Wood energy

In recent years, wood energy has attracted attention as an environmentally-friendly alternative to fossil energy, especially in industrial applications for heat and power generation and co-firing for bioelectricity generation. A key priority is aligning energy policies so that the production and use of woody biomass for energy is based on what can be sustainably supplied. FAO assists Member States to improve their wood energy situation in terms of social and economic viability, ecological sustainability, resource efficiency and greenhouse gas emissions. The Organization supports its Members by:

  • raising awareness of the importance of wood energy;
  • collecting, improving and sharing accurate data;
  • formulating, implementing and monitoring sound wood energy policies;
  • facilitating cross-sectoral communication and collaboration; and
  • applying sustainable and resource efficient production and consumption practices.

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Improving the decision making process

Information is key for formulating modern, efficient and sustainable wood energy policies and programmes. Data availability on woodfuel use and production are often scattered and incomplete due to the informality of market structures. FAO collects and publishes statistical data on fuelwood, and charcoal in a freely accessible database (faostat.fao.org), which will soon be exanded to include wood pellets. FAO constantly strives to systematically revise and improve data availability and quality.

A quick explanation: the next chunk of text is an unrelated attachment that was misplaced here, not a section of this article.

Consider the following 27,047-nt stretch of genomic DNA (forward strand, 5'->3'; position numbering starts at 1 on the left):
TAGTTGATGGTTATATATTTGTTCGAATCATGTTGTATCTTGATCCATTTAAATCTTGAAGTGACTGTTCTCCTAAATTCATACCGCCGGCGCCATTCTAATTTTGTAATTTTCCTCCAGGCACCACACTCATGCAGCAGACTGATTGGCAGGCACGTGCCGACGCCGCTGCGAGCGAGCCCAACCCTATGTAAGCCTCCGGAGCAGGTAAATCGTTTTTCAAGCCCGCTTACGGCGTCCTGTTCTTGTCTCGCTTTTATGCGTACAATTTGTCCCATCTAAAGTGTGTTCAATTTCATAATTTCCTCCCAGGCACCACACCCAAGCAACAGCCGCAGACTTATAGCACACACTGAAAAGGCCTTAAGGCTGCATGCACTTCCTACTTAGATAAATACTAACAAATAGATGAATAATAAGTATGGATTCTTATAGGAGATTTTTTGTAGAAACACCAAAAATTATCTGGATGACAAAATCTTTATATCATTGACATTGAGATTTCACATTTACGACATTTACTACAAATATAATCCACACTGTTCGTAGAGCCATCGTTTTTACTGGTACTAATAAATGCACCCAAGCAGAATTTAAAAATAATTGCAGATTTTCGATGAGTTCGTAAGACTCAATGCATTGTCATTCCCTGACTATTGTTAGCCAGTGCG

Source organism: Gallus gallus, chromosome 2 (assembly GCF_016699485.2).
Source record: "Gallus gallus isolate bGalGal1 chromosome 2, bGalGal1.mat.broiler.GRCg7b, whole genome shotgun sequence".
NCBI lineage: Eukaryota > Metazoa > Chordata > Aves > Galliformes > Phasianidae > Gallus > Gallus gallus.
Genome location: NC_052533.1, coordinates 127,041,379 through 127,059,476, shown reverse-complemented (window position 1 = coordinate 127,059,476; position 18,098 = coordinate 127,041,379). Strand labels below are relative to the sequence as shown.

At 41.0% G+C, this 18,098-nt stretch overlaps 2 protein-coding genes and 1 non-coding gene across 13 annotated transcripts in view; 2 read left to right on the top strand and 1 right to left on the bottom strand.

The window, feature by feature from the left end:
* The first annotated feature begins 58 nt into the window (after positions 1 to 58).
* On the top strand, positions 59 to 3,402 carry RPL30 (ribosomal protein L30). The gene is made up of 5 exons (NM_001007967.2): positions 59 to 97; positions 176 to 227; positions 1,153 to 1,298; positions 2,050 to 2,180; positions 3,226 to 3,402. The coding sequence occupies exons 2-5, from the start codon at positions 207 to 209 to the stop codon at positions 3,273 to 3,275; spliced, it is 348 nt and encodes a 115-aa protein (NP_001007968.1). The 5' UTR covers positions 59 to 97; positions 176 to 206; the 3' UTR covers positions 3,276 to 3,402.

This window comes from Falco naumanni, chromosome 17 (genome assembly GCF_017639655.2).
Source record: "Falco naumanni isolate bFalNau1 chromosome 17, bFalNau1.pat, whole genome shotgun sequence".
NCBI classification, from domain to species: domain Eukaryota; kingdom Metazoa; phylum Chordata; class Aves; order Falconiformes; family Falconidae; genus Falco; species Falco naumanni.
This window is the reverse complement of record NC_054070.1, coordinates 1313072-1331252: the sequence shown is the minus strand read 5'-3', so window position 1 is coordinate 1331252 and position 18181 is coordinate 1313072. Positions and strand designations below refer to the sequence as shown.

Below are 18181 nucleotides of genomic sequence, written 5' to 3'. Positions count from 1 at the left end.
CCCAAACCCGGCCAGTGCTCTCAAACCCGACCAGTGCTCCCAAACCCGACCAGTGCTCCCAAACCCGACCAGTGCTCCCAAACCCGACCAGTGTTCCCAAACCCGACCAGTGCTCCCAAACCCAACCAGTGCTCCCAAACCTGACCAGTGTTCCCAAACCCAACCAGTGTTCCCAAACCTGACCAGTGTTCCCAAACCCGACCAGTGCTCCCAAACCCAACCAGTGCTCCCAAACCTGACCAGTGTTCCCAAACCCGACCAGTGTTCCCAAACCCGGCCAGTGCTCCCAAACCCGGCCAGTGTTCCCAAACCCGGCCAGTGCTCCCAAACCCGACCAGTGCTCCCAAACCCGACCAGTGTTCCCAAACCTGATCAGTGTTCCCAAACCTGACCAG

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Assessing supply and demand

FAO, together with the Institute of Ecology of the National University of Mexico (UNAM) have developed the Woodfuel Integrated Supply/Demand Overview Mapping (WISDOM). The methodology supports strategic wood energy planning and policy formulation through geographic representation of both woodfuel production and consumption, which allows for the identification of priority areas of intervention within a country. The methodology has been applied at various administrative levels (regional, sub-regional, national, national or city) to address issues related to sustainable forest management, energy security and rural development.

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Safe Access to Firewood and alternative Energy sources (SAFE)

FAO remains engaged in SAFE activities and is currently participating in the SAFE Reference Group which was established in 2012. FAO’s response to the cooking needs of assisted populations in emergency and recovery contexts aims to increase resilience in disaster-prone areas, and support the transition from emergency to rehabilitation through a focus on the environment and natural resources management, and livelihood activities.

last updated:  Wednesday, February 20, 2013